period. That value is figured by taking into consideration the amount of wear and tear the vehicle will go through in your care. Your sales consultant will ask you how many miles a year you think you’ll drive before arriving at a residual value. So, say you think you’ll drive the $30,000 car that’s calling your name 10,000 miles a year and your sales consultant guarantees you residual value of $15,000. But then you drive the vehicle 12,000 miles a year. When you turn it back in it’s less valuable than it would have been if you’d stuck to your original estimate. So, in order to guarantee you the $15,000
equity residual value, the dealer has to charge you the difference between what was promised and what the vehicle’s now worth.
On the other hand, if you bring your leased vehicle in at the end of the contract with fewer miles on it, and that leads to an appraisal higher than the residual value, the dealer owes you money! The bottom line is the wear and tear you put on your vehicle will result in lowered value. As an owner, you may make money when you decide to sell it but, you
could also lose money. With a lease, you’ll either make money or break-even but you’ll never lose money.
Which brings me back to my family’s automotive history. Remember my father, the perfect lease customer? Well, he’s surprised us all and stuck with the same car for at least the past 5 years. And as for me… I’m still in love with my little rig and wouldn’t trade it for anything. But, should I ever need a second car, you can bet I’ll consider a lease.
‘Tis the season for that most American of summertime activities: the end-of-the-season, last-fling-before-school-starts road trip! (Why we love them so much: http://tinyurl.com/4xkgblm) Who among us doesn’t have a story about the perils of hitting the road with the people we profess to love the most – whether relatives or friends? My memories are of the 13-year old me narrowly avoiding being left on the side of the road. It sounds harsh but the reality is that after nearly 2000 miles of reading every card in the Trivial Pursuit Game (the Genus
Edition… in case you were wondering) *out loud* on a family drive to South Dakota, I’m lucky to have been allowed in the car for the return trip home. Or, on that same route a few years later, the certainty with which I knew we were all going to die when our car overheated and stalled in the Nevada desert. It was hours before we could flag down another driver for help. Heck, it was hours before another driver even happened by. The midafternoon sun was brutal as vultures circled menacingly overhead. At least that’s how I remember it.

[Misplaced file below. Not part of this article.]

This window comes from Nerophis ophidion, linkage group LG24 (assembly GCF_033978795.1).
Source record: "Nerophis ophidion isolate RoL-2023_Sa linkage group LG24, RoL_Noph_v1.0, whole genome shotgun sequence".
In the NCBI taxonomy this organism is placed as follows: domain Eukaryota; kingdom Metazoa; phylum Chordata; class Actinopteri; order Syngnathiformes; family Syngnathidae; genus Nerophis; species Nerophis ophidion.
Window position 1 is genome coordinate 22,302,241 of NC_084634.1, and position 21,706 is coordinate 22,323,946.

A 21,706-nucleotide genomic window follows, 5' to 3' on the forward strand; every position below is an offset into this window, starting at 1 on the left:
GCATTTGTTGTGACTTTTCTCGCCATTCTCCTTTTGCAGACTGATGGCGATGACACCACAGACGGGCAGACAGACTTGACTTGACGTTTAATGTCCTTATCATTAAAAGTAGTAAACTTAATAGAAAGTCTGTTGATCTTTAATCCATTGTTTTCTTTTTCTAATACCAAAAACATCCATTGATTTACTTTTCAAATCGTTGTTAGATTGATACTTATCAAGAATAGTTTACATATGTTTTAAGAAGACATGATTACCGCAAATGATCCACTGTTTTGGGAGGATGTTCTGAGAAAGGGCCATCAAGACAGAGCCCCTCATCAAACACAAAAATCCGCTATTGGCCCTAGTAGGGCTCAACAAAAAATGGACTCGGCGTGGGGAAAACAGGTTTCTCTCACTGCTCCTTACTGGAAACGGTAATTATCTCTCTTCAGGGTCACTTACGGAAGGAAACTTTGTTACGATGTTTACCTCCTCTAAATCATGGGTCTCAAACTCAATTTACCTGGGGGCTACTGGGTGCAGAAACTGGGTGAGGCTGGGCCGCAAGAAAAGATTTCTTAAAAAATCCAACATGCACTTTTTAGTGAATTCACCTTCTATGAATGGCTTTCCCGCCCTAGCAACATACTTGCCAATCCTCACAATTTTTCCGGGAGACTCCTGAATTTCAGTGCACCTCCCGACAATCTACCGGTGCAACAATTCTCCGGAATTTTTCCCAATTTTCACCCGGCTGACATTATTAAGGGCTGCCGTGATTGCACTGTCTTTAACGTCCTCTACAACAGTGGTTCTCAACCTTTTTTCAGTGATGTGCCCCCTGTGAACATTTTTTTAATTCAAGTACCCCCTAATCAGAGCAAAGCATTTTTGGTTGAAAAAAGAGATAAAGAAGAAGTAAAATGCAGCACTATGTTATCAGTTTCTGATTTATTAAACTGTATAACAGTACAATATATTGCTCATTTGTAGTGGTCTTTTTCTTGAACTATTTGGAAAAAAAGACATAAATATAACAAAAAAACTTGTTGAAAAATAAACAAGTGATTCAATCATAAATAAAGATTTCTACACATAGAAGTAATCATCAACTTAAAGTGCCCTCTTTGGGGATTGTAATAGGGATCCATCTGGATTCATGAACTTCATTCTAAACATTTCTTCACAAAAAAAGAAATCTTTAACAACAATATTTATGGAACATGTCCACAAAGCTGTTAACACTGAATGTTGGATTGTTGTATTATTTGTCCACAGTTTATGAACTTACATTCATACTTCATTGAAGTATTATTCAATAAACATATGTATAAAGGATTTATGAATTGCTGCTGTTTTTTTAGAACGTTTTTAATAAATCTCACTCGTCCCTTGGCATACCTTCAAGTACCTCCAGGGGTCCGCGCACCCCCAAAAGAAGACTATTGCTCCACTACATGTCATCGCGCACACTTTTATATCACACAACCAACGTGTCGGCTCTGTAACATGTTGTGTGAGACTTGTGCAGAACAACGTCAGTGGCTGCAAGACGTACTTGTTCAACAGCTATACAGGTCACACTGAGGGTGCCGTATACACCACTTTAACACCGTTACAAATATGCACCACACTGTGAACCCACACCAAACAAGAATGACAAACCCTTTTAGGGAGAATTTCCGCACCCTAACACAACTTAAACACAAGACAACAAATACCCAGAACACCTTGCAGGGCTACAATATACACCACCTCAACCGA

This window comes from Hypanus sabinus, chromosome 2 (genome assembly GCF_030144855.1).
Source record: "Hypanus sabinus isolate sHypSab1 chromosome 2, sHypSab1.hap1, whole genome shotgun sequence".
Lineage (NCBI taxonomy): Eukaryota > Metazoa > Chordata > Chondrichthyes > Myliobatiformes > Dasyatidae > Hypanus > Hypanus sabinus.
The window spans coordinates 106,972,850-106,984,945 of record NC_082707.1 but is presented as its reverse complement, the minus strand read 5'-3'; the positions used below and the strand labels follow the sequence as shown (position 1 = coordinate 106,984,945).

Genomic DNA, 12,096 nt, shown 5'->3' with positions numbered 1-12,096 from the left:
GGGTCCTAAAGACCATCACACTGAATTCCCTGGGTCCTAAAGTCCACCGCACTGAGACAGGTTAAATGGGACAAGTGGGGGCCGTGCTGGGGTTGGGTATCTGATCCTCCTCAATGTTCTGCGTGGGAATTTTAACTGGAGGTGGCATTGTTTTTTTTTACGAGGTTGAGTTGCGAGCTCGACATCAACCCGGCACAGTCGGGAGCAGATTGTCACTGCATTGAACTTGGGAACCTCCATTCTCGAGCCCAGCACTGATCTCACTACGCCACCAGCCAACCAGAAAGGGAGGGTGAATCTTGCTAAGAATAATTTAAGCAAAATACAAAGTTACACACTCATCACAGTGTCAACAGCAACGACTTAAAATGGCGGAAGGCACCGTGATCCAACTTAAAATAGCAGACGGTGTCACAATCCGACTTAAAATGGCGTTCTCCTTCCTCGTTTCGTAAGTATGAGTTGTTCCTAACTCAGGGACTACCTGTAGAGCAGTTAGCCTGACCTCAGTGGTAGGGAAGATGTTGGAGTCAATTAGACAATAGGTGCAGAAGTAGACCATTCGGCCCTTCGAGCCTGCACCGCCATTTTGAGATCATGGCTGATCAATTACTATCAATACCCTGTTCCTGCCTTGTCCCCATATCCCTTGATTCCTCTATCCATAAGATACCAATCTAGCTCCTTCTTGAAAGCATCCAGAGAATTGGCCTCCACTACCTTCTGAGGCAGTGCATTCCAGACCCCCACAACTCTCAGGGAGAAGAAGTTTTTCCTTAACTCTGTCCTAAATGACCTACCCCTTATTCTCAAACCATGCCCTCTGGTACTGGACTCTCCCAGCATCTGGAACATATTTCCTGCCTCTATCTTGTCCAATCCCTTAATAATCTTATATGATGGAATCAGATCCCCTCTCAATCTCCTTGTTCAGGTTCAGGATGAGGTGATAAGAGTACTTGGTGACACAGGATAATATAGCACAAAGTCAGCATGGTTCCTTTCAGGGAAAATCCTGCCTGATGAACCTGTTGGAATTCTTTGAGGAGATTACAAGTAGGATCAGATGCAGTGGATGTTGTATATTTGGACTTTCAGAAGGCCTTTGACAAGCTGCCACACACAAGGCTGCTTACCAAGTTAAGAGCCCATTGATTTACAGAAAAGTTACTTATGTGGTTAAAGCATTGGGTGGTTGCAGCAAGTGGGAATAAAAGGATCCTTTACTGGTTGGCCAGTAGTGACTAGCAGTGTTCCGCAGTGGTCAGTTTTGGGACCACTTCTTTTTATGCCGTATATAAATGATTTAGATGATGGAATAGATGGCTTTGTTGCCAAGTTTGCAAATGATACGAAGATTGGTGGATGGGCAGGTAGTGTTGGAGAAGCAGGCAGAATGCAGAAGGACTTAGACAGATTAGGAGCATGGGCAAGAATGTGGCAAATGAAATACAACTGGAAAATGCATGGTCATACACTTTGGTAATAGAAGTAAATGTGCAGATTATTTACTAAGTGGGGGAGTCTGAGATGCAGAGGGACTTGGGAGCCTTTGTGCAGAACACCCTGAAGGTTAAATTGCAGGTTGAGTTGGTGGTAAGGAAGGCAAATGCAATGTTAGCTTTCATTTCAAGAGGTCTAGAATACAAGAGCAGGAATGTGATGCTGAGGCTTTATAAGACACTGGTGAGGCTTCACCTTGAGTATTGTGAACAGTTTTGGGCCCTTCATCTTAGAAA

In the end, though, my family bonded over the long hours cooped up in a small space together. We learned to rely on each other, we learned tolerance… we even learned how to create our own fun, imminent disaster or no.
We’d love to hear *your* stories… about the automotive meltdowns, accidental side trips, and the characters you almost certainly met along the way. In the meantime, here’s a
link to a collection of road trip comics to keep you entertained: http://www.cartoonstock.com/directory/r/road_trip.asp. Happy travels!
In the same way that people sometimes start to look like their pets, have you ever noticed how co-workers often dress in similar ways? It used to happen all the time when I worked in television news … some days all our anchors and reporters would wear the same colors. It wasn’t like we planned it… we just ended up on the same wavelength and started making similar choices.
So, that’s kinda what I thought was going on around the Ford and Acura dealerships when every so often I’d notice everyone matched. What didn’t occur to me was that the pattern was consistent: every Friday most of the sales and service staff would wear red. That fact floated around in the recesses of my brain, something to ask about if and when the question made its way into my consciousness and out my mouth.
But I didn’t have to ask (apparently, we DO mind read around here!) Out of the blue, Ford Service Manager Gary Neal sent me an email. The subject line read, “FYI” and the message was brief: “Shannon, Just in case you were wondering why most of the guys wear red shirts on Fridays.” He’d included the web address http://www.redshirtfridays.org/. Now I know Red Shirt Fridays are all about showing support for American troops overseas. The idea is that troops who feel supported have higher morale. Higher morale translates into better performance. Better performance increases the odds of survival. The more we do on this side of the ocean to show our appreciation for our men and women in uniform, the more they have an advantage in the fight.
To be honest, I was a little surprised when Gary’s email came through. I’ve been with Butler for half a year now and nobody’s said a word about Red Shirt Fridays. But, as you know, actions speak louder than words… and I really dig what Gary and the other guys’ actions have been saying. I wonder if it’s a coincidence that his email came in the week before Memorial Day… but I know it won’t be when, this Friday, I start looking a little more like my co-workers in red.